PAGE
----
Sam Coleman's ambitious "Neuro-Cosmology" develops a comprehensive metaphysical framework founded on the doctrine of "panqualityism," the view that the basic building blocks of reality are qualities. Qualities can be understood roughly as properties that are "not merely relational" (p. 73). His argument for panqualityism begins with the putative datum that we instantiate qualities -- for example, the qualities present to conscious awareness in sensory experience, like the "occurrent pinkness" presented in a perception of a pink ice cube. (He rejects the idea that these sensory qualities are merely represented by sensory experience, maintaining that they are necessarily instantiated whenever we are conscious of them.) Given the further assumptions that we are wholly composed of matter, that no qualitative property is implied by any collection of non-qualitative properties, and that high-level properties are intelligibly grounded in the basic properties of matter, he concludes that "basic matter is qualitative" (p. 77). Qualities are invisible to physical science, which can only describe the world's relational structure. But what ultimately underlies the abstract web of relations described by science is a vast mosaic of active qualities in "absolute process," qualities of a kind with those that figure in ordinary episodes of human consciousness.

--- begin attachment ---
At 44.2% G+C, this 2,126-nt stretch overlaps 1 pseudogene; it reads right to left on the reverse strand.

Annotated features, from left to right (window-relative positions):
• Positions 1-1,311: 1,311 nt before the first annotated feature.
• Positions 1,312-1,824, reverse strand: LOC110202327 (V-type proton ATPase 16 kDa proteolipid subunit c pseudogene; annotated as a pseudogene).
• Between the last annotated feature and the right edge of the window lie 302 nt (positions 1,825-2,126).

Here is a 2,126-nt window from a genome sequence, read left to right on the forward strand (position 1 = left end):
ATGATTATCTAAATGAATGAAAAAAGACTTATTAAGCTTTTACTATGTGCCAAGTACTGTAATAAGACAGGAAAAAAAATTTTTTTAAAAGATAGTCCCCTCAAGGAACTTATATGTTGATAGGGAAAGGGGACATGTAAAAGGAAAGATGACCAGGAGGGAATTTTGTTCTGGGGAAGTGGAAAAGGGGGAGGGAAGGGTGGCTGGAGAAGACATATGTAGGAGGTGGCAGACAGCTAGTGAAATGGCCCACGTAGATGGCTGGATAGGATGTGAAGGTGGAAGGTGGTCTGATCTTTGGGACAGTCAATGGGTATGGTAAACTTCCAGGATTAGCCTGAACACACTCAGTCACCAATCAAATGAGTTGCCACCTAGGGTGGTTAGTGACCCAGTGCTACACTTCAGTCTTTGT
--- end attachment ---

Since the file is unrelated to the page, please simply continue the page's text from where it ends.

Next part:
Coleman's panqualityism differs from its close relative, panpsychism, in holding that qualities are not "intrinsically conscious" (p. 66). A quality is conscious only when a subject stands in a relation of conscious awareness to it. Since science charts the relational structure of reality, Coleman is optimistic that the relation of conscious awareness (unlike qualities themselves) can be given a scientific (relational/functional) analysis. He concludes by sketching an account of conscious awareness: qualities in our brains come to be objects of conscious awareness in virtue of being quotationally embedded in a higher-order thought. This chapter could be fruitfully read alongside chapter 14, "Technical Issues in Naive Sense-Datum Theory," in which John M. Nicholas attempts to reconcile the view that phenomenal qualities are located in the brain (as features of neurally realized sense data) with the findings of neuroscience.